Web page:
Tag Archives: sequels

Asimov estate authorizes new I, Robot sequel trilogy

Isaac Asimov's second Foundation in paperbackPerhaps I haven’t been paying attention, but I haven’t seen news of this in the places I’d most have suspected to see it – apparently the estate of the late Isaac Asimov have given the go-ahead to a new sequel trilogy of books in the I, Robot canon, to be authored by Mickey Zucker Reichert [via SlashDot; image by ToastyKen].

Renai LeMay (author of the post linked to above) is pretty incensed by the idea:

Firstly, who the hell is Mickey Zucker Reichert? I’ve been reading science fiction and fantasy novels for the past three decades and I’ve never heard her name mentioned. To think that a low-profile author could do justice to some of the best-loved work by one of science fiction’s grand masters is simply preposterous.

Secondly, these books are absolute classics of the genre and stand on their own. As some of the first fiction to explore the possible ethical implications of relationships between robots and humans, they should be left on their own as a signpost in the genre. They should not be followed up and continued. Isaac Asimoc died forty years after they were first written. If he had wanted to follow them up, he would have. The author’s intentions need to be respected here.

This is one of the most ridiculous attempts I have yet seen in the speculative fiction genre to cash in on some of a dead author’s most famous work.

That’s some masterly bluster right there; I could almost hear the spit hitting my monitor. I’ve seen Reichert’s name about the place; while I’ve never read her stuff, she’s hardly an unknown. And as LeMay’s commenters point out, this is hardly the first time a similar posthumous cash-in move has been made on a popular science fiction franchise… hell, it’s not even the first time it’ll have happened to Asimov’s material. LeMay’s distress is understandable, but more than a little overstated, perhaps.

I don’t have a lot of sympathy for other-author sequels. I thought the recent Dune additions were shamefully bad… but then they seem to sell rather well, so that opinion is evidently far from universal. But is it really that big a deal? Should we be defensive of the literary legacies of our favourite late authors on their behalf, or should we shrug off copyright exploitation for the inevitability that it is, and wait for reviews from sources we trust to determine whether to invest our time and money in the end result? Do bad sequels inevitably and irreversibly poison the original work, somehow?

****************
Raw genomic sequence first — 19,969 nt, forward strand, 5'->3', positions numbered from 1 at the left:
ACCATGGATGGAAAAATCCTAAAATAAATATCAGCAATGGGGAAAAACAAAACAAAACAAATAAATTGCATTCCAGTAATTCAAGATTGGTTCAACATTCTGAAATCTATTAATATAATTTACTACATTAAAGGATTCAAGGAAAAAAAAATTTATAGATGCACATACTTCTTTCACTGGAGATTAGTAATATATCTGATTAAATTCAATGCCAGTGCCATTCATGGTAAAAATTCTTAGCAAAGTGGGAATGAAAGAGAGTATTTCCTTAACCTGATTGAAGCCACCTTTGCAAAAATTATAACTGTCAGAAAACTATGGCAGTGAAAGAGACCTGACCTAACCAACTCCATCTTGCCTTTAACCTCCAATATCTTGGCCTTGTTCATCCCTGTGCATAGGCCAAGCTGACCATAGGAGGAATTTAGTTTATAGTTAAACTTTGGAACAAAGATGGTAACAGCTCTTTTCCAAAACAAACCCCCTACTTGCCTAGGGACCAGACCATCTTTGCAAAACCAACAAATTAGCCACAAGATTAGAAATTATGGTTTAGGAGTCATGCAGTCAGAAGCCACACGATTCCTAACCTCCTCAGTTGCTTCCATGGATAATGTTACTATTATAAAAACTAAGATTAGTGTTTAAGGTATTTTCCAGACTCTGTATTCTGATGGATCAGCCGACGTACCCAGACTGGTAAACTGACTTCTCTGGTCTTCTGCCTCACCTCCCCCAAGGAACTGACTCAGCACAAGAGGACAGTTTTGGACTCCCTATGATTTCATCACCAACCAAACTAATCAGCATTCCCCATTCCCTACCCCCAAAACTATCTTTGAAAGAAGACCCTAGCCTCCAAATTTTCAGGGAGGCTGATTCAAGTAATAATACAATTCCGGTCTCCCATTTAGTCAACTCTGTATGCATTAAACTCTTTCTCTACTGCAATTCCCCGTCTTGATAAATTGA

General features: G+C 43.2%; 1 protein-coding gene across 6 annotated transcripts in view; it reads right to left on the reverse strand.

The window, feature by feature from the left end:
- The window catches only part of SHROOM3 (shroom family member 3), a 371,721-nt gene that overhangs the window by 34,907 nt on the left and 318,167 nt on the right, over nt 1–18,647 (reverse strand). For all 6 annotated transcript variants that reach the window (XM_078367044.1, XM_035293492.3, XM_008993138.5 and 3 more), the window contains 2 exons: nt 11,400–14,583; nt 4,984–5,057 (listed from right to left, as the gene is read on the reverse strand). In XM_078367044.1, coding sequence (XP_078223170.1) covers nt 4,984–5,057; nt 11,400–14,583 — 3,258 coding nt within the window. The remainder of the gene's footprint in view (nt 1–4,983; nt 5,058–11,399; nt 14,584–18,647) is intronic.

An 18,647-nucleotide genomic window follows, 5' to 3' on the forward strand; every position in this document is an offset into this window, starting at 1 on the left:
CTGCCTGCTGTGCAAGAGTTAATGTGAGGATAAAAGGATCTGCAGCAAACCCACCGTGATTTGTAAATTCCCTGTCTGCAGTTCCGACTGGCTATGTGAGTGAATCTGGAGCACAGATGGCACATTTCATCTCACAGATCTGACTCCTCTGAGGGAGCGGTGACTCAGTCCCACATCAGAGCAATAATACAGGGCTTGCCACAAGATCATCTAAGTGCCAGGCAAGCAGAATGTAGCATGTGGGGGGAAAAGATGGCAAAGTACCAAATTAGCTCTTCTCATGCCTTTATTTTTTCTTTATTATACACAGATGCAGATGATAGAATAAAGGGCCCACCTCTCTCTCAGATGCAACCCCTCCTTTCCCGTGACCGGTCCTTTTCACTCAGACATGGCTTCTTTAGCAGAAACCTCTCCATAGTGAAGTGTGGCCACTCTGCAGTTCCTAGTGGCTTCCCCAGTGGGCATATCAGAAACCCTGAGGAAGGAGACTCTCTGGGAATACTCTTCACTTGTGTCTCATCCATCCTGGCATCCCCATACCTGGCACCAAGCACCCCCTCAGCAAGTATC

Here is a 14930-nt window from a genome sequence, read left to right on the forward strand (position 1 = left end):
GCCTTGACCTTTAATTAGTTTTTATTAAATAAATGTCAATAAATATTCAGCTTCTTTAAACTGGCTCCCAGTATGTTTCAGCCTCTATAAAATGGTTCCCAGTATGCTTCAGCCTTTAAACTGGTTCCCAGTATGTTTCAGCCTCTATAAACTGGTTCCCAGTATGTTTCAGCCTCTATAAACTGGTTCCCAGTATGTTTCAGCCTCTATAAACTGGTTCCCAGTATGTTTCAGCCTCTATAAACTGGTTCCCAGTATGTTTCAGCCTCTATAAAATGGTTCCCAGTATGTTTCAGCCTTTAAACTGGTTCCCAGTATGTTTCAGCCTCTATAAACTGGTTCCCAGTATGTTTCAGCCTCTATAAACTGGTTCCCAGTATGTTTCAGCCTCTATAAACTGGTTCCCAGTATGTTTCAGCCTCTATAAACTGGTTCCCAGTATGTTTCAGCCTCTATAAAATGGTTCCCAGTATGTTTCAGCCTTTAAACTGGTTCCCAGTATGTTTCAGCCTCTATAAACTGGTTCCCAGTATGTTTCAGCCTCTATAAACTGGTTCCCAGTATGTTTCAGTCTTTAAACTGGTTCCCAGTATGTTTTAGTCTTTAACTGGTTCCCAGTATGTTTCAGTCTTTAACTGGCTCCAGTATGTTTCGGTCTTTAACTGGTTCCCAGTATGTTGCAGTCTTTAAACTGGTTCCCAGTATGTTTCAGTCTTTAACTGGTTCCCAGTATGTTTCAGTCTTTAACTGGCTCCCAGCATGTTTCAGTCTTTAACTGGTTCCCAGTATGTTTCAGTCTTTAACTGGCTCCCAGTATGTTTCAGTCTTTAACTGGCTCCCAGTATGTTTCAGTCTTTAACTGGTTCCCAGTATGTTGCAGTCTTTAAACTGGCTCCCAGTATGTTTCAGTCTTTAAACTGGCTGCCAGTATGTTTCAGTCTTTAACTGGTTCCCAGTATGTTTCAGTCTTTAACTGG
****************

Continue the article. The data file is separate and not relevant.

A connected (and somewhat more contentious issue) is whether Asimov’s estate should be allowed to exploit his work in this manner. It’s one thing for his family to receive money from work Asimov did himself, but to receive money for work by someone else based around the ideas and characters he created is something rather different. You could look at it as something similar to commissioning (presumably) high-quality fan-fic on a profit-share basis, perhaps – completely legal, certainly, but a llittle more fuzzy from an ethical angle.

Any Asimov addicts in the audience? Will you be buying or boycotting Reichert’s robot books when they get published?

Science fiction series that suck

Complete series of Nero Wolfe booksOver at io9, Charlie Jane Anders digs for the root cause of an accepted truism of genre (and, I think, all) writing: the longer a series gets, the more it starts to suck.

I guess you could put it down to the law of diminishing returns, which is far from being exclusive to media and entertainment. But whatever the cause, there are a number of cases where all but the most ardent uncritical fanboy starts thinking “you should have let it be”. [image by deadeyebart]

Anders uses the obvious (but extremely valid) example of the seemingly endless Dune saga; while I’ll agree that Frank Herbert‘s sequels were less than brilliant, their level of suck completely pales when held up against the Brian Herbert and Kevin J Anderson continuations.

Personally, as much as I’d jump in front of a speeding train for Douglas Adams it was plain to see by the last few Hitchhikers books that he should have moved on and focussed on some of his other ideas. Also, dreadful sequels and series in general are the main reason I gave up television completely eight years ago.

And if you want uncompromising sequel-rage, you should try asking Jonathan McCalmont about Laurell K Hamilton’s Anita Blake books …

What are the sequels you love to hate? And which ones have you continued with – despite the suck?